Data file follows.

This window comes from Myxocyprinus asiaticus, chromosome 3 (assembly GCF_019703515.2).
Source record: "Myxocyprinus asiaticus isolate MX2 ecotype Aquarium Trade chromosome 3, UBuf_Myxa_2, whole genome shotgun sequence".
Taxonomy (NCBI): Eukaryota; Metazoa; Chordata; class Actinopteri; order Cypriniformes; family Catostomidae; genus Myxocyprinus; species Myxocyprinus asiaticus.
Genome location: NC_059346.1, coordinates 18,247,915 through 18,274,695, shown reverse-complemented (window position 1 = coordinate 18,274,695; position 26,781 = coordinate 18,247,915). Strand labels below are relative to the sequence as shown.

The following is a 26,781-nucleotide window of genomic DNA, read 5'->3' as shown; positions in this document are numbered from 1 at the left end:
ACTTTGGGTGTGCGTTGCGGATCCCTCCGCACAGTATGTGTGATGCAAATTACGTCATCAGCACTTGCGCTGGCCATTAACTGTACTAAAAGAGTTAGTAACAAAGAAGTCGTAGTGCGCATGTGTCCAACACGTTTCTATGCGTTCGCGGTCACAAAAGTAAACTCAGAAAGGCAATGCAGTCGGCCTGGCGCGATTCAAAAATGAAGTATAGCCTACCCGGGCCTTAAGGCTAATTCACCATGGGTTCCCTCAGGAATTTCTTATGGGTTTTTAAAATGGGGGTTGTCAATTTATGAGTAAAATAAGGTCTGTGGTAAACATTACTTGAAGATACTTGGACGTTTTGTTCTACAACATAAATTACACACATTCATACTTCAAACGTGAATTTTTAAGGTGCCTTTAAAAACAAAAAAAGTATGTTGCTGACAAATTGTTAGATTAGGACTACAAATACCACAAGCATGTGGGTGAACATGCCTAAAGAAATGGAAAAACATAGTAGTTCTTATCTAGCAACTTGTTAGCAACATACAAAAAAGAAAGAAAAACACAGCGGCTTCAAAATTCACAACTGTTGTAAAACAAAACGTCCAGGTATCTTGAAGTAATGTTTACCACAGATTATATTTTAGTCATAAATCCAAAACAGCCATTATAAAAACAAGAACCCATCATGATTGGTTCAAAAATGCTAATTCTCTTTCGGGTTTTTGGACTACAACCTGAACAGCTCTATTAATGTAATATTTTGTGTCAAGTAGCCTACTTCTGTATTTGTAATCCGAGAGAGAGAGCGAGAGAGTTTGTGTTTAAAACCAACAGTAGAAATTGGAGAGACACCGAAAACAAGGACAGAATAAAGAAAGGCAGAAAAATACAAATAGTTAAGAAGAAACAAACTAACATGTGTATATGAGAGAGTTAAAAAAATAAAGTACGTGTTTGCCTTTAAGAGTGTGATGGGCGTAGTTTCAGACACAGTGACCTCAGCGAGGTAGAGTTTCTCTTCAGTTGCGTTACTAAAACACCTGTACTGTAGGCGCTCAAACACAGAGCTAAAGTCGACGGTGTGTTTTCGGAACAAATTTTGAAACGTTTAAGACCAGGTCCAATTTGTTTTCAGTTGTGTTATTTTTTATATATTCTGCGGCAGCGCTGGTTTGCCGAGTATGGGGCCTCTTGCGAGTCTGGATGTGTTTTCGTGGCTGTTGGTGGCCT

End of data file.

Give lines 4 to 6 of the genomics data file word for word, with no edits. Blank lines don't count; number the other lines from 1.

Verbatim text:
Genome location: NC_059346.1, coordinates 18,247,915 through 18,274,695, shown reverse-complemented (window position 1 = coordinate 18,274,695; position 26,781 = coordinate 18,247,915). Strand labels below are relative to the sequence as shown.

The following is a 26,781-nucleotide window of genomic DNA, read 5'->3' as shown; positions in this document are numbered from 1 at the left end:
ACTTTGGGTGTGCGTTGCGGATCCCTCCGCACAGTATGTGTGATGCAAATTACGTCATCAGCACTTGCGCTGGCCATTAACTGTACTAAAAGAGTTAGTAACAAAGAAGTCGTAGTGCGCATGTGTCCAACACGTTTCTATGCGTTCGCGGTCACAAAAGTAAACTCAGAAAGGCAATGCAGTCGGCCTGGCGCGATTCAAAAATGAAGTATAGCCTACCCGGGCCTTAAGGCTAATTCACCATGGGTTCCCTCAGGAATTTCTTATGGGTTTTTAAAATGGGGGTTGTCAATTTATGAGTAAAATAAGGTCTGTGGTAAACATTACTTGAAGATACTTGGACGTTTTGTTCTACAACATAAATTACACACATTCATACTTCAAACGTGAATTTTTAAGGTGCCTTTAAAAACAAAAAAAGTATGTTGCTGACAAATTGTTAGATTAGGACTACAAATACCACAAGCATGTGGGTGAACATGCCTAAAGAAATGGAAAAACATAGTAGTTCTTATCTAGCAACTTGTTAGCAACATACAAAAAAGAAAGAAAAACACAGCGGCTTCAAAATTCACAACTGTTGTAAAACAAAACGTCCAGGTATCTTGAAGTAATGTTTACCACAGATTATATTTTAGTCATAAATCCAAAACAGCCATTATAAAAACAAGAACCCATCATGATTGGTTCAAAAATGCTAATTCTCTTTCGGGTTTTTGGACTACAACCTGAACAGCTCTATTAATGTAATATTTTGTGTCAAGTAGCCTACTTCTGTATTTGTAATCCGAGAGAGAGAGCGAGAGAGTTTGTGTTTAAAACCAACAGTAGAAATTGGAGAGACACCGAAAACAAGGACAGAATAAAGAAAGGCAGAAAAATACAAATAGTTAAGAAGAAACAAACTAACATGTGTATATGAGAGAGTTAAAAAAATAAAGTACGTGTTTGCCTTTAAGAGTGTGATGGGCGTAGTTTCAGACACAGTGACCTCAGCGAGGTAGAGTTTCTCTTCAGTTGCGTTACTAAAACACCTGTACTGTAGGCGCTCAAACACAGAGCTAAAGTCGACGGTGTGTTTTCGGAACAAATTTTGAAACGTTTAAGACCAGGTCCAATTTGTTTTCAGTTGTGTTATTTTTTATATATTCTGCGGCAGCGCTGGTTTGCCGAGTATGGGGCCTCTTGCGAGTCTGGATGTGTTTTCGTGGCTGTTGGTGGCCT